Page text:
Whole grains are among the healthiest kinds of food you can incorporate into your diet. They're high in nutrients such as B vitamins (niacin, thiamine, and folate), minerals like magnesium and iron, antioxidants such as lignans and ferulic acid, as well as even plant compounds like stanols and sterols.
Plus, they're rich in protein, which Dr. Geralyn Frandsen, professor and assistant director at Maryville University’s online RN to BSN, points out in a health article can be crucial in maintaining healthy muscles. Weak muscles can affect your overall stability, she shares in an article published by Prevention Magazine. As such, consuming the right amount of protein is something that older individuals should be especially mindful of to avoid falls and fractures.
But even among younger people, whole grains can help you fight off aging and live longer. After all, whole grains are linked to lowered risks of heart disease and stroke, decreased susceptibility to type-2 diabetes, and reduced chronic inflammation. They even promote healthy digestion since they're full of fiber.
But with so many whole grains available on the market, which ones should you be eating?
One of the hallmarks of a good energizing protein bar, like those we make here at Empact, is having some whole grains for ingredients. One of them is the nutrient-dense chia. It's full of protein, fiber, Omega-3’s, calcium, vitamins, and minerals. These not only boost one's energy, but they're also great for the heart, digestion, skin, bones, and brain. It's no small wonder then that chia literally translates to "strength" in the ancient Mayan vernacular.
While chia is a well-known superfood already, sorghum hasn't gotten the credit it deserves. A group of researchers from the University of Melbourne found that sorghum is highly rich in phytochemical content. This means sorghum reduces the chance of cancer, promotes cardiovascular health, and helps manage cholesterol levels. Not coincidentally, sorghum crisps and dates are part of our Coconut Crave Empact Bar, which also has coconut shreds and chia. That's why it's a good go-to for your daily snack!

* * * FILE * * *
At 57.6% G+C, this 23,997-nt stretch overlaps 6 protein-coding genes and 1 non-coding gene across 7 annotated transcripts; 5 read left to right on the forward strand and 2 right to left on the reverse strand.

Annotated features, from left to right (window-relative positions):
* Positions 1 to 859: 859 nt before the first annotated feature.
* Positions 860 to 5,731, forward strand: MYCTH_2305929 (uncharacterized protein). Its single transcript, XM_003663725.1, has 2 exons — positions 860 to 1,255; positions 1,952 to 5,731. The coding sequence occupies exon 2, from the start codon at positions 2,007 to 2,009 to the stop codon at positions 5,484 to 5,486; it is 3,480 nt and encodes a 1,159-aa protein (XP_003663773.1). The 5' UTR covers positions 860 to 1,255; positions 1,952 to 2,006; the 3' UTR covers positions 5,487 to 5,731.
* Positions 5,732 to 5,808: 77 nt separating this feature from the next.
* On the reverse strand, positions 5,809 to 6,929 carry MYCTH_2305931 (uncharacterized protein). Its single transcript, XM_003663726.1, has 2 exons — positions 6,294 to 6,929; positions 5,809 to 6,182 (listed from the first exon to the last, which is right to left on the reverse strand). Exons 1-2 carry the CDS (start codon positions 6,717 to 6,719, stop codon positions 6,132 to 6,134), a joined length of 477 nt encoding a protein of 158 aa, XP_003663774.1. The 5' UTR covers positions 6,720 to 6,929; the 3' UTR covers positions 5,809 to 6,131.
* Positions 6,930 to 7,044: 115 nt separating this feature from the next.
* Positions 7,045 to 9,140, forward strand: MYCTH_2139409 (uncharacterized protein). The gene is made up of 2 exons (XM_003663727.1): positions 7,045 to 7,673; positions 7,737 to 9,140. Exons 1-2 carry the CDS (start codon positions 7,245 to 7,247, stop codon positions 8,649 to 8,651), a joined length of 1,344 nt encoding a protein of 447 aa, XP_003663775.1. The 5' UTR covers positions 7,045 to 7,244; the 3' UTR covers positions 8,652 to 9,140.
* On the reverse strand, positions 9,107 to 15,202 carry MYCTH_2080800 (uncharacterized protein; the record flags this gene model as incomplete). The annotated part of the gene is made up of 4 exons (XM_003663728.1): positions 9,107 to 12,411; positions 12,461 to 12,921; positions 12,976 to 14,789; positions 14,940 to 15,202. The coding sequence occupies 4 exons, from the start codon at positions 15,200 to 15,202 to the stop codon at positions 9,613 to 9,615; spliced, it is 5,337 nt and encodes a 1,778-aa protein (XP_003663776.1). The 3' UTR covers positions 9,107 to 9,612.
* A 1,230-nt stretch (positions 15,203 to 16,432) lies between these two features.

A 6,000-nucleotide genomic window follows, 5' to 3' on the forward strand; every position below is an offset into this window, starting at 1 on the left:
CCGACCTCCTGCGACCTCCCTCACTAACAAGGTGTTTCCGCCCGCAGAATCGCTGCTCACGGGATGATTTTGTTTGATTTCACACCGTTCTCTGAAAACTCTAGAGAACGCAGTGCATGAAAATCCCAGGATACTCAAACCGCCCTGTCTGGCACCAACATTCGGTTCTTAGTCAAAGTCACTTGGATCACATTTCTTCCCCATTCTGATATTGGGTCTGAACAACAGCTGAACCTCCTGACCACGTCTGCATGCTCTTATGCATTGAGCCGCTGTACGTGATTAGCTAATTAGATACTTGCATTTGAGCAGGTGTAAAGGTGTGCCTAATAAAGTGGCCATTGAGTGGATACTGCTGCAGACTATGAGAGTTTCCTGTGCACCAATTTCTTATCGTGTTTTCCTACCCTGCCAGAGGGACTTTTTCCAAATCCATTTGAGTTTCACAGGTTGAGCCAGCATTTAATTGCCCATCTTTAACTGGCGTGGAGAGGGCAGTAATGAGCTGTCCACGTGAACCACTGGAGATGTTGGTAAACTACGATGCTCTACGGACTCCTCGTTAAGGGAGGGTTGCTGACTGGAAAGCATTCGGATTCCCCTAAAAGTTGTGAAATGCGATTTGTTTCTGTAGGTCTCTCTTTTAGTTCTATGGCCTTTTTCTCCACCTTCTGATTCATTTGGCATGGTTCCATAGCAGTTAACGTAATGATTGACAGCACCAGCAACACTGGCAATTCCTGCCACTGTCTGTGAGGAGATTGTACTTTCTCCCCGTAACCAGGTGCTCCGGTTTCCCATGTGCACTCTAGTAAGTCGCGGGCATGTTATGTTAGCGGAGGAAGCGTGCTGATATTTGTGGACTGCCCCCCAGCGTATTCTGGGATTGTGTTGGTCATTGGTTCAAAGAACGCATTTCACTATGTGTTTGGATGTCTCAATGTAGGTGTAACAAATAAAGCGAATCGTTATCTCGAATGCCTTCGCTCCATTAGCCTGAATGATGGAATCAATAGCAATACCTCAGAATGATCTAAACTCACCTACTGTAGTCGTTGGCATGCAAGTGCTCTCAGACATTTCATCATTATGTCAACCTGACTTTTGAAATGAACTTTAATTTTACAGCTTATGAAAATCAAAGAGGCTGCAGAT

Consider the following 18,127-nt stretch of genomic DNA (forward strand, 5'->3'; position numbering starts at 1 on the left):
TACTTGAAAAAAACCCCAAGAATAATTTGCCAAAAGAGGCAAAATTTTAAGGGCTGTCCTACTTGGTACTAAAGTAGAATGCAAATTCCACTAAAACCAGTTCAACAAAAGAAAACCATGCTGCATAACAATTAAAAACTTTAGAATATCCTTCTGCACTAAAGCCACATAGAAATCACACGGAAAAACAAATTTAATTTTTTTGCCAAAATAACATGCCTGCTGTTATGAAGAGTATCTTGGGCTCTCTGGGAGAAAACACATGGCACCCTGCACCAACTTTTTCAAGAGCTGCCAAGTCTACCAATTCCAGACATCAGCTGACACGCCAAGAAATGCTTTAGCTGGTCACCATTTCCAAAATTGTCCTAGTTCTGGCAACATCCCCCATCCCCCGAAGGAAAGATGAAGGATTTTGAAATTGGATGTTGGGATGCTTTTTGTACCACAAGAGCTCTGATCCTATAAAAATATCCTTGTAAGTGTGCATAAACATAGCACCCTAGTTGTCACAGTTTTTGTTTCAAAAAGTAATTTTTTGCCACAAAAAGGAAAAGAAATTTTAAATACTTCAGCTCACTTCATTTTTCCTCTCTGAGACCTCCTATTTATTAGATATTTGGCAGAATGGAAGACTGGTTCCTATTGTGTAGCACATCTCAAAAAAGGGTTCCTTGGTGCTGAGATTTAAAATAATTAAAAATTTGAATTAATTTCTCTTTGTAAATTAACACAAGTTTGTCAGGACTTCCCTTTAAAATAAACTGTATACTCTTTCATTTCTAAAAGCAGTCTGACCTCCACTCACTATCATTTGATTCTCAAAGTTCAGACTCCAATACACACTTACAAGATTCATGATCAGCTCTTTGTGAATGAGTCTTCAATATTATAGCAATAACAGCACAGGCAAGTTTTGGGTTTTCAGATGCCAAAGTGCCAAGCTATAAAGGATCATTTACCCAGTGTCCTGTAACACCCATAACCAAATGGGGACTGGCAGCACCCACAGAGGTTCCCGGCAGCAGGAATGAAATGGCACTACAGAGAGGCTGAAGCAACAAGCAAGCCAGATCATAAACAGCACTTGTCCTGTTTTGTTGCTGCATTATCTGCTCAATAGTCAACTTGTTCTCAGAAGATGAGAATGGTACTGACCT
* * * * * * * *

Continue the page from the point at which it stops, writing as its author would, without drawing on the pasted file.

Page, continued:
Like chia, this whole grain is an ancient seed from South America, and it's packed with protein, making it crucial to muscle growth and recovery. Quinoa also boasts all nine essential amino acids — histidine, isoleucine, leucine, lysine, methionine, phenylalanine, threonine, tryptophan, and valine — that make it vital to energy production, tissue growth, nutrient absorption, and immune function.
Now getting its due as a superfood is amaranth, whose seeds can be considered as a complete protein. A complete protein contains all nine essential amino acids. So, consuming amaranth will give the same health benefits as eating quinoa. Amaranth even contains vitamins A and C, along with calcium, iron, potassium, and phosphorus. Additionally, amaranth is naturally gluten-free — making it the perfect whole grain for someone with a low tolerance for conventional protein.
Traditionally served in soups and salads, this popular whole grain contains high amounts of dietary fiber, an array of phytochemicals, and the soluble fiber beta-glucan. This means barley promotes healthy digestion, helps reduce bad cholesterol, and enhances immunity as well. And, just for good measure, barley also has manganese and selenium, as well as the B vitamin thiamine.
Last but not least are oats, which contain lots of polyphenols that enhance the immune system. Polyphenols are also powerful anti-inflammatories. Aside from that, oats contain beta-glucan that helps reduce bad cholesterol. Other nutrients found in oats include the minerals iron, magnesium, phosphorus, zinc, copper, manganese, and selenium. These all help the brain, heart, muscles, and bones function optimally.
Specially written for EMPACTBARS.com
By: Rhonda Jannah